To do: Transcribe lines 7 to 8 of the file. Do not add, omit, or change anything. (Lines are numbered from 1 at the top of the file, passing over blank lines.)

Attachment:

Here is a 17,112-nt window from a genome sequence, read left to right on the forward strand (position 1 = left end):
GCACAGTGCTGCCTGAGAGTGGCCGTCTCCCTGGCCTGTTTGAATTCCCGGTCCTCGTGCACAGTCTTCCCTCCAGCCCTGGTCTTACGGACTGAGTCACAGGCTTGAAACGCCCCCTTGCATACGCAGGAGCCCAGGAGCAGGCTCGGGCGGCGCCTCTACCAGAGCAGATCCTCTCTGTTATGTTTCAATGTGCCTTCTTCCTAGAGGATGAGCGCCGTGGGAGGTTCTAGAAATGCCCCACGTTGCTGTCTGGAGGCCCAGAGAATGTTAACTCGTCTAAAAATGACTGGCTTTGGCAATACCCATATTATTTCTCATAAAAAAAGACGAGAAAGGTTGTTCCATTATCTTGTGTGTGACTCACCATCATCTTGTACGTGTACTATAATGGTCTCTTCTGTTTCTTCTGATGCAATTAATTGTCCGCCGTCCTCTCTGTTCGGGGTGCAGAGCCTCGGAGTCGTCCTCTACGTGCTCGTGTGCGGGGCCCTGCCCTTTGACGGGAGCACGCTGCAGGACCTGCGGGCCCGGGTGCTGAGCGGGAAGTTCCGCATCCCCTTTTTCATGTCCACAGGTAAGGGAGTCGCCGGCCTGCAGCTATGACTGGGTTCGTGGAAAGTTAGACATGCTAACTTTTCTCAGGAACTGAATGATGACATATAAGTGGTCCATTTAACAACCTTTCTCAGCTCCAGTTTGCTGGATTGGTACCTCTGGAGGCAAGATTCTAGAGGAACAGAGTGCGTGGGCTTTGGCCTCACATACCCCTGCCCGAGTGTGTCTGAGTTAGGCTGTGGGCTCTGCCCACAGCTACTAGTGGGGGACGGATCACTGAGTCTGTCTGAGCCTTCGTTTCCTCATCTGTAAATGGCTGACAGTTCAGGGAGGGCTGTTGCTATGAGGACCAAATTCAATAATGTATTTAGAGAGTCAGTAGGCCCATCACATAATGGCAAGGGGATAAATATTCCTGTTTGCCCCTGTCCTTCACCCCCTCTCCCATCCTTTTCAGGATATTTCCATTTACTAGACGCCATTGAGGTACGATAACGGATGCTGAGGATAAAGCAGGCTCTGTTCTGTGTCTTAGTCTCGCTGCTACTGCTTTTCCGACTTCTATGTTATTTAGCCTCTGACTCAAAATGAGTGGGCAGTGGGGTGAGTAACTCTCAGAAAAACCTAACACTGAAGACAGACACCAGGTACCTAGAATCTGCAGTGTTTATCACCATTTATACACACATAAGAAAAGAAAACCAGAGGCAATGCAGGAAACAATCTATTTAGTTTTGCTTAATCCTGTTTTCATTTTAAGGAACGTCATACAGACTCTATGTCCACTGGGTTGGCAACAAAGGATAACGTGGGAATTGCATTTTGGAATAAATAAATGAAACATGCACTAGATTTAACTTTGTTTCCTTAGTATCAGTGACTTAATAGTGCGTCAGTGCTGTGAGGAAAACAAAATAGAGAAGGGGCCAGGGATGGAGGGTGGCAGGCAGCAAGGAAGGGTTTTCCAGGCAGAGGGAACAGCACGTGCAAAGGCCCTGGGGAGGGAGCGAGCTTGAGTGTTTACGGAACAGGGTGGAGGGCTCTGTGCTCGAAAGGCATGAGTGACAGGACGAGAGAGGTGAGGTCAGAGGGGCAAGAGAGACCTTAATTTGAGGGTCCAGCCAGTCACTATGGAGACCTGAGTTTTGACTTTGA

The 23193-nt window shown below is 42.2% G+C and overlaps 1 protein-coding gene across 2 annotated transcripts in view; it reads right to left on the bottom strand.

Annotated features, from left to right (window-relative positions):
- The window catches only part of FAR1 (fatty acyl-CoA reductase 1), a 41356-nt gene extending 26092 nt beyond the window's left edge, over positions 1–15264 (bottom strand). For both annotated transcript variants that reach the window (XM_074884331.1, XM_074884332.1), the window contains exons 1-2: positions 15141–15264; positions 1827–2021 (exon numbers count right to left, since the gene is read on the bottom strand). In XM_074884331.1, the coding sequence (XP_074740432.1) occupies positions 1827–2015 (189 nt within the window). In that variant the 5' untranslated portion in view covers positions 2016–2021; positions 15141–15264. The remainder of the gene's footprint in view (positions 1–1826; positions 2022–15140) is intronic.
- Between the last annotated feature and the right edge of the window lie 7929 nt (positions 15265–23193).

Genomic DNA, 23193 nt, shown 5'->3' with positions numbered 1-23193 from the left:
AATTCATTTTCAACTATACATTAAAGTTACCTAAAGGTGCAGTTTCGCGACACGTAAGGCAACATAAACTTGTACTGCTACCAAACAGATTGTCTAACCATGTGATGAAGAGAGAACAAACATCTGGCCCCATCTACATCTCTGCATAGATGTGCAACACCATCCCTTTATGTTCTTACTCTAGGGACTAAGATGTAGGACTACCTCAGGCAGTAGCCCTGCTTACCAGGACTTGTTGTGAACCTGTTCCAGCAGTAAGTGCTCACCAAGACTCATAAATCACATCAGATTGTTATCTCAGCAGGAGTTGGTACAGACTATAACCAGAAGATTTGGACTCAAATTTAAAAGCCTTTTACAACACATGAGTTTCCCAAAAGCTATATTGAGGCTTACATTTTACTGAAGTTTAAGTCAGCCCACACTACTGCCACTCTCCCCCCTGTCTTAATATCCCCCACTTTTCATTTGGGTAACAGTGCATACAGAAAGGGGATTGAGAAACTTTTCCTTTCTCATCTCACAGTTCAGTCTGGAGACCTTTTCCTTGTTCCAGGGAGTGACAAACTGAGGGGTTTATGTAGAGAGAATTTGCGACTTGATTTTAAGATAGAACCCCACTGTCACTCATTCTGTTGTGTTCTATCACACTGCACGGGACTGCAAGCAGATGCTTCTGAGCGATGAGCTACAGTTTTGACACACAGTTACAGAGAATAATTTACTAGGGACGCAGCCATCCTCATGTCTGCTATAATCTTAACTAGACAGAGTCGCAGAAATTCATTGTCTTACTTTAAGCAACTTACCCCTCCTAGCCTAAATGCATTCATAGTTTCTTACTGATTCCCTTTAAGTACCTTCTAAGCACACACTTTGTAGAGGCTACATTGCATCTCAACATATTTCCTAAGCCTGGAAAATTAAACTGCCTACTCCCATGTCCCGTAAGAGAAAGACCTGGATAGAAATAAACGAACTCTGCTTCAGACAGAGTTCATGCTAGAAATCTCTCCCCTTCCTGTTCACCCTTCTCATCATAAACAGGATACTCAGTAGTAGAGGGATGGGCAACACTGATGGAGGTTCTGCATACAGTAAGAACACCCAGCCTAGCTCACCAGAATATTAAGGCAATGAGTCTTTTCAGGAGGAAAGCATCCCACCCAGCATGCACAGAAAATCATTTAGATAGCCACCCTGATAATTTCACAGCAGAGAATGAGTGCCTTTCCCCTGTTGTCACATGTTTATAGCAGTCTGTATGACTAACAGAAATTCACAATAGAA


Genomic DNA, 23193 nt, shown 5'->3' with positions numbered 1-23193 from the left:
AATTCATTTTCAACTATACATTAAAGTTACCTAAAGGTGCAGTTTCGCGACACGTAAGGCAACATAAACTTGTACTGCTACCAAACAGATTGTCTAACCATGTGATGAAGAGAGAACAAACATCTGGCCCCATCTACATCTCTGCATAGATGTGCAACACCATCCCTTTATGTTCTTACTCTAGGGACTAAGATGTAGGACTACCTCAGGCAGTAGCCCTGCTTACCAGGACTTGTTGTGAACCTGTTCCAGCAGTAAGTGCTCACCAAGACTCATAAATCACATCAGATTGTTATCTCAGCAGGAGTTGGTACAGACTATAACCAGAAGATTTGGACTCAAATTTAAAAGCCTTTTACAACACATGAGTTTCCCAAAAGCTATATTGAGGCTTACATTTTACTGAAGTTTAAGTCAGCCCACACTACTGCCACTCTCCCCCCTGTCTTAATATCCCCCACTTTTCATTTGGGTAACAGTGCATACAGAAAGGGGATTGAGAAACTTTTCCTTTCTCATCTCACAGTTCAGTCTGGAGACCTTTTCCTTGTTCCAGGGAGTGACAAACTGAGGGGTTTATGTAGAGAGAATTTGCGACTTGATTTTAAGATAGAACCCCACTGTCACTCATTCTGTTGTGTTCTATCACACTGCACGGGACTGCAAGCAGATGCTTCTGAGCGATGAGCTACAGTTTTGACACACAGTTACAGAGAATAATTTACTAGGGACGCAGCCATCCTCATGTCTGCTATAATCTTAACTAGACAGAGTCGCAGAAATTCATTGTCTTACTTTAAGCAACTTACCCCTCCTAGCCTAAATGCATTCATAGTTTCTTACTGATTCCCTTTAAGTACCTTCTAAGCACACACTTTGTAGAGGCTACATTGCATCTCAACATATTTCCTAAGCCTGGAAAATTAAACTGCCTACTCCCATGTCCCGTAAGAGAAAGACCTGGATAGAAATAAACGAACTCTGCTTCAGACAGAGTTCATGCTAGAAATCTCTCCCCTTCCTGTTCACCCTTCTCATCATAAACAGGATACTCAGTAGTAGAGGGATGGGCAACACTGATGGAGGTTCTGCATACAGTAAGAACACCCAGCCTAGCTCACCAGAATATTAAGGCAATGAGTCTTTTCAGGAGGAAAGCATCCCACCCAGCATGCACAGAAAATCATTTAGATAGCCACCCTGATAATTTCACAGCAGAGAATGAGTGCCTTTCCCCTGTTGTCACATGTTTATAGCAGTCTGTATGACTAACAGAAATTCACAATAGAA